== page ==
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Looking forward to building new boats - Builder's Report

26 April 2016 Phil Smidmore

One way to place a spinnaker pole

"One way to place a spinnaker pole"

Photo by:
Kylie Wilson,

We have completed the changes to our mould to ensure it will produce boats that comply with some new rules aimed at ensuring all Etchells are more equal. You can now place your orders for your new boat.

Changes to moulded surfaces has always been illegal and with the development of some new templates and the garboard measuring jig, any such alterations will now be a lot easier to pick up.

The introduction of these new tolerances must NOT be taken as an OK to perform an alteration of any surface on an existing boat. Please read and remember Class Rule C.7 (in particular C.7.1 (a) and (b), Class Rule C.8 and Class Rule D.2.3. This last one includes limitations on bulkhead and kneeholes.

Riding above all else is the final sentence in the preamble to the Etchells Rules:

“If these rules do not say you can, then you can not”.

All old mould Australian boats should measure, provided the moulded surface has not been altered post leaving the builder.

Both Bruce Nelson (ODTC Chair) and Bill Abbott (Chief Measurer) are determined to strictly enforce the rules of the Class and will not hesitate to draft new rules or amend existing rules if they think that is what is required.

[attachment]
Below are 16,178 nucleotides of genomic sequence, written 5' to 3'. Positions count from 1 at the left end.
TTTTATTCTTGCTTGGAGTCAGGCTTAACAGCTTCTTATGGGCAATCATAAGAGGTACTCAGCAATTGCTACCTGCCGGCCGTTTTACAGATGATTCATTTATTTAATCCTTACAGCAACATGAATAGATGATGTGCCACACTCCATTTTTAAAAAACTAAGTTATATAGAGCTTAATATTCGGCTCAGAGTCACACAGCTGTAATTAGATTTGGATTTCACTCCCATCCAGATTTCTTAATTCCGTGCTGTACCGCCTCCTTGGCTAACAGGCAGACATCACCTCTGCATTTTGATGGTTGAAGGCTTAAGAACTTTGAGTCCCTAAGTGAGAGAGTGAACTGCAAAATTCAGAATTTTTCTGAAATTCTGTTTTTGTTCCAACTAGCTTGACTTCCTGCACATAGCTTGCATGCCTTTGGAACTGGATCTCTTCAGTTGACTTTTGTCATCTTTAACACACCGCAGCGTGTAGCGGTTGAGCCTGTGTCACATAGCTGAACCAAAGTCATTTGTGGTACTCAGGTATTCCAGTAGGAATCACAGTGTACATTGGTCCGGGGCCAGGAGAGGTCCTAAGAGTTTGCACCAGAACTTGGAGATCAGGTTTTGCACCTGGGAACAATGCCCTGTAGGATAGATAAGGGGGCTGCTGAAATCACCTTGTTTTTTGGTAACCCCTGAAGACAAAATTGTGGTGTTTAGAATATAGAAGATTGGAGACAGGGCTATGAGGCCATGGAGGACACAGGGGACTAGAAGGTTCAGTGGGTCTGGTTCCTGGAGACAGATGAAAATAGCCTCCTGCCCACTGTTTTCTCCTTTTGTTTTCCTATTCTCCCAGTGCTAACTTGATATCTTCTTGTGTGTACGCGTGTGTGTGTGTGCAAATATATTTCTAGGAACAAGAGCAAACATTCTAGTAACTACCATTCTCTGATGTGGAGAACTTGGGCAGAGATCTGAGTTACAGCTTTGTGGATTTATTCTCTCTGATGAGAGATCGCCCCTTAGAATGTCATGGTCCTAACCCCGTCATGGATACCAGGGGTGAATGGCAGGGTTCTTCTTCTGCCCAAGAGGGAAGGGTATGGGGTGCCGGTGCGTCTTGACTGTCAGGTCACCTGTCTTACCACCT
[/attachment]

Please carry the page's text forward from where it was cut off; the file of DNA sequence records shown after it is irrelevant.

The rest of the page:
My recent discussions with them have included deck recesses, de-coring and/or use of non-balsa cores in certain areas, the legality of some of the new compasses, excessive overlapping of the hull glass laminate in specific areas and oversize bulkhead and knee holes. The Etchells Class is very lucky to have two such highly credentialed and committed men looking after the ONE Design aspect of the Etchells Class.

The recent rule changes poll voted “No” to carbon poles. Non-exotic aluminium is the only acceptable material. My 60-50mm tapered aluminium tube weighs in at less than 2.5 kg, so there is not much weight to be saved anyway. Without reaches, pole breakages have become very rare.

The mast levers and forestay swivels continue to sell well, including sending them overseas, and a number of boats now have an electric bilge pump installed. Remember that Class Rules do still require a manual bilge pump.

Booms, of which I had hardly sold any for nearly all of last year, suddenly sold well in February and March, thanks to some collisions. Seems that I may be building booms too strong! Last November’s batch of masts are almost all sold, exports again accounting for over half the batch. Another batch is well under way, however.

Good Sailing,

Phil Smidmore


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